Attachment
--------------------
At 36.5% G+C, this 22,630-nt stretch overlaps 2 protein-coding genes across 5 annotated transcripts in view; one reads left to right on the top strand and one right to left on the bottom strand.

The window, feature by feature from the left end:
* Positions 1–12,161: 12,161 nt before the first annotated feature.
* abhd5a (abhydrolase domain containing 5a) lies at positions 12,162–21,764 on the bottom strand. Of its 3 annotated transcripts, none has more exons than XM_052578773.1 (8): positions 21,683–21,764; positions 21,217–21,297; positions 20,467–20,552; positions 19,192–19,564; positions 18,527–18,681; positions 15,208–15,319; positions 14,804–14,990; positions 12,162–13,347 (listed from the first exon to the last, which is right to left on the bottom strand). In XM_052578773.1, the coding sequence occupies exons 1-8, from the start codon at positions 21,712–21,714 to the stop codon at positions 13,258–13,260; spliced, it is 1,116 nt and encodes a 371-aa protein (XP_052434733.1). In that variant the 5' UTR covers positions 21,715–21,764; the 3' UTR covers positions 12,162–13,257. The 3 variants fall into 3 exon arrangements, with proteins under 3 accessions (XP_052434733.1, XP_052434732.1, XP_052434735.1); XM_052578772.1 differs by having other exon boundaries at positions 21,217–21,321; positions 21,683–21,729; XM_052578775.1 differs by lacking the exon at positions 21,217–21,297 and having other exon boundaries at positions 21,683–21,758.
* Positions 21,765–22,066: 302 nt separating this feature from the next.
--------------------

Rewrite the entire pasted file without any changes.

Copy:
At 36.5% G+C, this 22,630-nt stretch overlaps 2 protein-coding genes across 5 annotated transcripts in view; one reads left to right on the top strand and one right to left on the bottom strand.

The window, feature by feature from the left end:
* Positions 1–12,161: 12,161 nt before the first annotated feature.
* abhd5a (abhydrolase domain containing 5a) lies at positions 12,162–21,764 on the bottom strand. Of its 3 annotated transcripts, none has more exons than XM_052578773.1 (8): positions 21,683–21,764; positions 21,217–21,297; positions 20,467–20,552; positions 19,192–19,564; positions 18,527–18,681; positions 15,208–15,319; positions 14,804–14,990; positions 12,162–13,347 (listed from the first exon to the last, which is right to left on the bottom strand). In XM_052578773.1, the coding sequence occupies exons 1-8, from the start codon at positions 21,712–21,714 to the stop codon at positions 13,258–13,260; spliced, it is 1,116 nt and encodes a 371-aa protein (XP_052434733.1). In that variant the 5' UTR covers positions 21,715–21,764; the 3' UTR covers positions 12,162–13,257. The 3 variants fall into 3 exon arrangements, with proteins under 3 accessions (XP_052434733.1, XP_052434732.1, XP_052434735.1); XM_052578772.1 differs by having other exon boundaries at positions 21,217–21,321; positions 21,683–21,729; XM_052578775.1 differs by lacking the exon at positions 21,217–21,297 and having other exon boundaries at positions 21,683–21,758.
* Positions 21,765–22,066: 302 nt separating this feature from the next.